One of the few paintings by the English painter J.M.W. Turner to remain in private hands failed to find a buyer at auction here today, even though it initially appeared that an unidentified woman had purchased it for $1.815 million.
"Landscape With Walton Bridges" (1840-1845), which was consigned for auction from the estate of Henry S. Morgan, grandson of the financier J. Pierpont Morgan, was featured here at Sotheby's in a separate sale at the end of a morning sale of 19th-century paintings that was otherwise uneventful.
John Marion, today's auctioneer and president of the New York branch of the London-based art auction house, announced the abortive sale in a statement issued three hours after the hammer fell: ". . . The painting just missed selling. There have been a number of inquiries after the sale. Negotiations are going on now, and we think it will be sold later." The painting, Sotheby's later said, failed to meet the reserve (minimum) price the consigner had set.
In May 1980, Turner's "Juliet and Her Nurse" (1836) established the auction record for any work of art when it brought $6.4 million. Last July, "Temple of Jupiter--Panellenius Restored" (1816) was sold at Christie's in London for $1.1 million, and many experts regard that as a strong price for Turner in today's market.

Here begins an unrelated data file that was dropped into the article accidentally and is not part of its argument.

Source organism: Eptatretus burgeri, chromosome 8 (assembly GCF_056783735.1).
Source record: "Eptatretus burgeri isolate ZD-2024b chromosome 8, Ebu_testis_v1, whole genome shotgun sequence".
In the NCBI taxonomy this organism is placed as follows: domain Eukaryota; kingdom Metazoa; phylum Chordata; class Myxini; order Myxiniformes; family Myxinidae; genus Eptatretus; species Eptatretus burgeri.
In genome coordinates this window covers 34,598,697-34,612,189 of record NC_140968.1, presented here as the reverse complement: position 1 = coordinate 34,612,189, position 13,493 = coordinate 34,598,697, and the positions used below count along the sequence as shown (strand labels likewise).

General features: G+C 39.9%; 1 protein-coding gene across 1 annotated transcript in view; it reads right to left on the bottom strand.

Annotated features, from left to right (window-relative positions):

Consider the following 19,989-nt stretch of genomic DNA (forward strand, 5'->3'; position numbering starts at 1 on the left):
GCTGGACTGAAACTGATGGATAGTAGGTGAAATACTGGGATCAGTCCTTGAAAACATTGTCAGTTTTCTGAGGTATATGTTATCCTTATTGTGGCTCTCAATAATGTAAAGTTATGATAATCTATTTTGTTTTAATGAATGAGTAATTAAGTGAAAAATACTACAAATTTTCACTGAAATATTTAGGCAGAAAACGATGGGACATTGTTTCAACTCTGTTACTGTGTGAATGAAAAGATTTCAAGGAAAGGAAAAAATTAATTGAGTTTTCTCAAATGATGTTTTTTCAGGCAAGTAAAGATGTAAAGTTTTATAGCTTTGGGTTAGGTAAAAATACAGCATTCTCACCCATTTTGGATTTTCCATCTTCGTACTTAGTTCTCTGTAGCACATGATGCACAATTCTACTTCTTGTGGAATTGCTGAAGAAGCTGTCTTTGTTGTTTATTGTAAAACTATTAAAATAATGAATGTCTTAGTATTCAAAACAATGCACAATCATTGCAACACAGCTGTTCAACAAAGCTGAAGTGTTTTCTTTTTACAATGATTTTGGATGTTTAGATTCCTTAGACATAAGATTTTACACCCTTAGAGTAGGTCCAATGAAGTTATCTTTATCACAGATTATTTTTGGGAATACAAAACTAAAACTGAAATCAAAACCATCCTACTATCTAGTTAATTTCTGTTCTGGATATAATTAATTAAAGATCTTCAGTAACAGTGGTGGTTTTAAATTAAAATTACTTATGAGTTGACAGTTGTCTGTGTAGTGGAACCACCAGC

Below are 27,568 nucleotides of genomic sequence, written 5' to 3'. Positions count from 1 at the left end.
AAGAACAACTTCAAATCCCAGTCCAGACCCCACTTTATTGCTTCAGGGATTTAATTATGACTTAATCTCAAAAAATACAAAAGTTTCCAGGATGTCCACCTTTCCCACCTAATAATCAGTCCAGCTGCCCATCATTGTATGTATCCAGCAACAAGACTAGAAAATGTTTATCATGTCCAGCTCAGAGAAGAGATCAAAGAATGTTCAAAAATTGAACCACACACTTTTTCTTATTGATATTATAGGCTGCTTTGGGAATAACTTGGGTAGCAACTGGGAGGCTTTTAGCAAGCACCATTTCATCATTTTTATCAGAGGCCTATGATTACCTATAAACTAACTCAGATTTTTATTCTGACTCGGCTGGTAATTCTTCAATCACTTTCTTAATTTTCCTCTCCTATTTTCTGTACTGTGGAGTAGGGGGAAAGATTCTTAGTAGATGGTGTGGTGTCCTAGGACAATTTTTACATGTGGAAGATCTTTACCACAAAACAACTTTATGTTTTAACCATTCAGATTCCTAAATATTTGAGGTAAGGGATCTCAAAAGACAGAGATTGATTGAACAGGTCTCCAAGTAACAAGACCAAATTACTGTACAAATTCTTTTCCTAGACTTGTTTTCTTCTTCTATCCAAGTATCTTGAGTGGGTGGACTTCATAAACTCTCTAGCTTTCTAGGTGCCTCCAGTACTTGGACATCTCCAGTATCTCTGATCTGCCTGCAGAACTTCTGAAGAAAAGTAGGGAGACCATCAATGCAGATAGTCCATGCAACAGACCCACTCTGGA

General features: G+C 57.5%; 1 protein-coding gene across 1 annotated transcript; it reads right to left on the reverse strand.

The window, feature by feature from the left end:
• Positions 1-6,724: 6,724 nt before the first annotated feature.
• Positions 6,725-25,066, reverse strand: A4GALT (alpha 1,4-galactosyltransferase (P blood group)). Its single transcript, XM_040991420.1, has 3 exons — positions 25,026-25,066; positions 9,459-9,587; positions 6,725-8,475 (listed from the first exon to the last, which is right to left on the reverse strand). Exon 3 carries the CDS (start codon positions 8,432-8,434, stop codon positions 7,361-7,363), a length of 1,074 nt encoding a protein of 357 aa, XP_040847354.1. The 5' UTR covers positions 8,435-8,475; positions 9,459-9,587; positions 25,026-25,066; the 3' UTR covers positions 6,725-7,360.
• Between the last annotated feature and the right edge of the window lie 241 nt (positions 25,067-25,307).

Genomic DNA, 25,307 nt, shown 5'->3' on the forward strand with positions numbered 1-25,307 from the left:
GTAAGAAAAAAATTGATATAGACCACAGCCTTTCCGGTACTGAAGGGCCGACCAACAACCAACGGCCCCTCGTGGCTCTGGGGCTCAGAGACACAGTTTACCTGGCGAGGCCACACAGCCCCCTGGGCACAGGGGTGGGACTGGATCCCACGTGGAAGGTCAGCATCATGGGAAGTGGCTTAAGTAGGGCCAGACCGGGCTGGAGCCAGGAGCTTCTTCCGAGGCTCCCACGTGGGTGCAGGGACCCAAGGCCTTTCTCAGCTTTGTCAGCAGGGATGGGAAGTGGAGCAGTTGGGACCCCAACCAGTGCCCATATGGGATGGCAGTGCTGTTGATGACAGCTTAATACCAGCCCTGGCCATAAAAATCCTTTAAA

More than 500 people attended the sale, although many of the seats remained empty. Members of the Morgan family were reported in the room.
In less than four minutes, the painting had reached what later turned out to be a stalemate at $1.815 million (which includes the 10 percent buyer's premium). A quick round of applause followed, and the bidders, including the unidentified woman who placed the final bid, left quickly.
One New York art dealer, Richard Feigen, who is a specialist in Turner, said after the sale: "There were some problems with the picture. It needed restoration. And it was not one of Turner's great epic disaster scenes -- fires, avalanches or floods which 'Juliet and Her Nurse' was."
Said David Nash, head of the painting department at Sotheby's: "I guess we didn't have auction fever in the room today."